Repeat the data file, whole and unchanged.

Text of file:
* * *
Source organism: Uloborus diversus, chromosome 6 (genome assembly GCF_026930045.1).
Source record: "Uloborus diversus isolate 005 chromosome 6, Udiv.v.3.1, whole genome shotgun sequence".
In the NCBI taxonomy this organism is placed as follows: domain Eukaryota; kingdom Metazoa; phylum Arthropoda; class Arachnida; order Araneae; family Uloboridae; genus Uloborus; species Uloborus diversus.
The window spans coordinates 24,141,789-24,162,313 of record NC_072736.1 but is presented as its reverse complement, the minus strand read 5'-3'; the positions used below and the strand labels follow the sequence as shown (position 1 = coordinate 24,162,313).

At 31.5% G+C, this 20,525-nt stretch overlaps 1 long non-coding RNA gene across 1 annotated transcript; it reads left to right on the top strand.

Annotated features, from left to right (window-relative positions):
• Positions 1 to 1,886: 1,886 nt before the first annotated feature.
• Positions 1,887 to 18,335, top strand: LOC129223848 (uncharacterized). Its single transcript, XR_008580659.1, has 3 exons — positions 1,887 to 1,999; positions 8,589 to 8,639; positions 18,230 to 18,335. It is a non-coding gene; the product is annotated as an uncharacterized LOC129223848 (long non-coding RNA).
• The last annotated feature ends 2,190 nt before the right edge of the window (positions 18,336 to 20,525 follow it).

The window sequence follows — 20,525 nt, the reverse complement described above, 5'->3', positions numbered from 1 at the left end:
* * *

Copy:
Source organism: Uloborus diversus, chromosome 6 (genome assembly GCF_026930045.1).
Source record: "Uloborus diversus isolate 005 chromosome 6, Udiv.v.3.1, whole genome shotgun sequence".
In the NCBI taxonomy this organism is placed as follows: domain Eukaryota; kingdom Metazoa; phylum Arthropoda; class Arachnida; order Araneae; family Uloboridae; genus Uloborus; species Uloborus diversus.
The window spans coordinates 24,141,789-24,162,313 of record NC_072736.1 but is presented as its reverse complement, the minus strand read 5'-3'; the positions used below and the strand labels follow the sequence as shown (position 1 = coordinate 24,162,313).

At 31.5% G+C, this 20,525-nt stretch overlaps 1 long non-coding RNA gene across 1 annotated transcript; it reads left to right on the top strand.

Annotated features, from left to right (window-relative positions):
• Positions 1 to 1,886: 1,886 nt before the first annotated feature.
• Positions 1,887 to 18,335, top strand: LOC129223848 (uncharacterized). Its single transcript, XR_008580659.1, has 3 exons — positions 1,887 to 1,999; positions 8,589 to 8,639; positions 18,230 to 18,335. It is a non-coding gene; the product is annotated as an uncharacterized LOC129223848 (long non-coding RNA).
• The last annotated feature ends 2,190 nt before the right edge of the window (positions 18,336 to 20,525 follow it).

The window sequence follows — 20,525 nt, the reverse complement described above, 5'->3', positions numbered from 1 at the left end: